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Old September 4, 2011, 03:46 PM   #16
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One of my main goals in training is to gain competence that leads to confidence. Being confident often leads to a demeanor that communicates to people that you can handle problems. The common criminal doesn't want a fight. He wants an easy victim. If you don't look like an easy victim you're not likely to be attacked or even targeted.

Since you win every gunfight you can avoid, and criminals tend to avoid tough targets, I'd prefer to look like a tough target. Training gives me the confidence I need to communicate that on a subconscious level.
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Old September 5, 2011, 12:34 AM   #17
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Hits under pressure.
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Old September 5, 2011, 11:56 AM   #18
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When I started, my goal was safety (for myself): I wanted to be able to safely use the tools I had decided to carry.

Not long after that, my goal became safety (for others): I did not want my decision to protect myself to endanger innocent others.

My final goal, the one that still drives me today, was to become better at meeting those two non-negotiable baselines in a wider variety of situations and contexts. The better able I am to perform the physical skills, the more my brain is freed up to solve the problem at hand. And that's ultimately what it's all about.

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Old September 5, 2011, 01:22 PM   #19
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The ultimate goal of training is to become one with your gun, so that it becomes an extension of your mind and body.
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Old September 5, 2011, 01:33 PM   #20
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This is another one of those questions where I'm not sure if the OP is joking or actually ignorant and looking for knowledge.

The dictionary defines being trained as:

to make proficient by instruction and practice, as in some art, profession, or work: to train soldiers.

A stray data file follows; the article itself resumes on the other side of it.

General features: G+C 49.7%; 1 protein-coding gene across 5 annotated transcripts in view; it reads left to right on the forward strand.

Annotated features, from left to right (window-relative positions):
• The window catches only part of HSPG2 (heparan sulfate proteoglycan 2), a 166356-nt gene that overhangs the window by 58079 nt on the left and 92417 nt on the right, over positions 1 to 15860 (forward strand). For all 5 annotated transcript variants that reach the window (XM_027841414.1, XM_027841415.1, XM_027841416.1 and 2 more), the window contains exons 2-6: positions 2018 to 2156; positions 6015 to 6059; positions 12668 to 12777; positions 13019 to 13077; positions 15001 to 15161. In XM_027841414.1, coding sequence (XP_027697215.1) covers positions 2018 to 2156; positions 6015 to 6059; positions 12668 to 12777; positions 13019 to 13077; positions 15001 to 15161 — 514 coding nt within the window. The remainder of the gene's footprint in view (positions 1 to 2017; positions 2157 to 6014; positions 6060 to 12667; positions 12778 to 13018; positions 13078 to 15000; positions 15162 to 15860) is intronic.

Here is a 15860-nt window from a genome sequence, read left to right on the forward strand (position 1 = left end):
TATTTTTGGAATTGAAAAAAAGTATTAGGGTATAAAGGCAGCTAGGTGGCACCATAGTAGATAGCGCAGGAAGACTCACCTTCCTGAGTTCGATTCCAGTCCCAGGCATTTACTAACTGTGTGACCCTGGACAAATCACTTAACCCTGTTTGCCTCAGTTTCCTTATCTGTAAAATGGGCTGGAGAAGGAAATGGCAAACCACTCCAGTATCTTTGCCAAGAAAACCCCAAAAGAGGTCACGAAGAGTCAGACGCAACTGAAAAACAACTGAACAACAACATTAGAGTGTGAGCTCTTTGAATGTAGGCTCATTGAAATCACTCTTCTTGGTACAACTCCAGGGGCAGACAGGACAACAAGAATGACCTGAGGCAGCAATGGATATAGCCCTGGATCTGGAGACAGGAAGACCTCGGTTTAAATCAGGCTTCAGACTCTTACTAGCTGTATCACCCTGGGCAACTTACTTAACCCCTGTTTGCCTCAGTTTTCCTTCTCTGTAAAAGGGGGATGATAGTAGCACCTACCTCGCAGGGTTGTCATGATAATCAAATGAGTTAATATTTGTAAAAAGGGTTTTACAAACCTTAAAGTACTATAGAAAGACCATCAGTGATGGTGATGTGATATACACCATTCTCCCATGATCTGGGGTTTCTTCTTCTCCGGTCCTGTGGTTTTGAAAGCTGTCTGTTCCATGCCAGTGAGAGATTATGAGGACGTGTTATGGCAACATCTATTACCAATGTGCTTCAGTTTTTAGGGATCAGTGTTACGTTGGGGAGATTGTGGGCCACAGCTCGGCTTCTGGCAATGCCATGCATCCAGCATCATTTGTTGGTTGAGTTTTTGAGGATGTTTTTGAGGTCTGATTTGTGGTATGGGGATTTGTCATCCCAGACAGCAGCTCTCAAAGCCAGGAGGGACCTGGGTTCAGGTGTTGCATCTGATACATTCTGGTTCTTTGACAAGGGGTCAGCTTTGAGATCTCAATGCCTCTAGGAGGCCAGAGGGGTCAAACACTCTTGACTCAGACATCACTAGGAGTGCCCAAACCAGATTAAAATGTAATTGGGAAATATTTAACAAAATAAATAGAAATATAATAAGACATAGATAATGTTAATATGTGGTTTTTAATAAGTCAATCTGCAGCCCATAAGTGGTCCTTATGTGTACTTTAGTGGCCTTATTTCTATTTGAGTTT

Therefor, training, is the pursuit of the above noted definition.
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Old September 6, 2011, 03:05 PM   #21
markj
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It would really suck if a person was drawing his weapon and dropped it due to a lack of practise or training as some put it. I prefer to call it practise and as we all know practise makes perfect. It is how a guy can draw and fire hitting his intended target, without training or practise it will be almost impossible to do that.

Same as any skill set, more you do it the easier it becomes to do. So practise what is important to you like getting the gun out of the holster and on target as fast as possible. Without practise and or training you may not make it in time.

A good trainer can watch what you do and how you do it, offer up pointers that may help you.

Why do they train anything? if it wasnt beneficial?
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Old September 6, 2011, 04:42 PM   #22
Frank Ettin
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Quote:
Originally Posted by markj
...as we all know practise makes perfect...
No, actually practice doesn't make perfect. Practice makes permanent. So if you practice doing something wrong, you will become an expert at doing it wrong.

Only perfect practice -- repetitively doing something properly and perfectly -- makes perfect. Training (preferably hands-on training with someone qualified) will show one how to do something properly and therefore what to practice.
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Old September 6, 2011, 06:22 PM   #23
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For defense: To go home at the end of the day instead of the hospital or prison.

For range/competition: To be accurate and consistent regardless of external stimulus.
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Old September 6, 2011, 06:46 PM   #24
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To be accurate and consistent regardless of external stimulus.
My competitive problem summed up perfectly LOL.
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Old September 7, 2011, 11:19 PM   #25
freenokia
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Quote:
This is another one of those questions where I'm not sure if the OP is joking or actually ignorant and looking for knowledge.

The dictionary defines being trained as:

to make proficient by instruction and practice, as in some art, profession, or work: to train soldiers.

Therefor, training, is the pursuit of the above noted definition.

Yeah, I didn't word it all that well. I was interested in each person's personal goals...What they train for and why it's important to them. For two reasons. 1) cause i find it interesting, and 2) to help me better understand my own fascination.

Just being open minded and looking at things from different points of view

and don't call me ignorant

Last edited by pax; September 7, 2011 at 11:31 PM. Reason: Rules 2 & 3 of the forum rules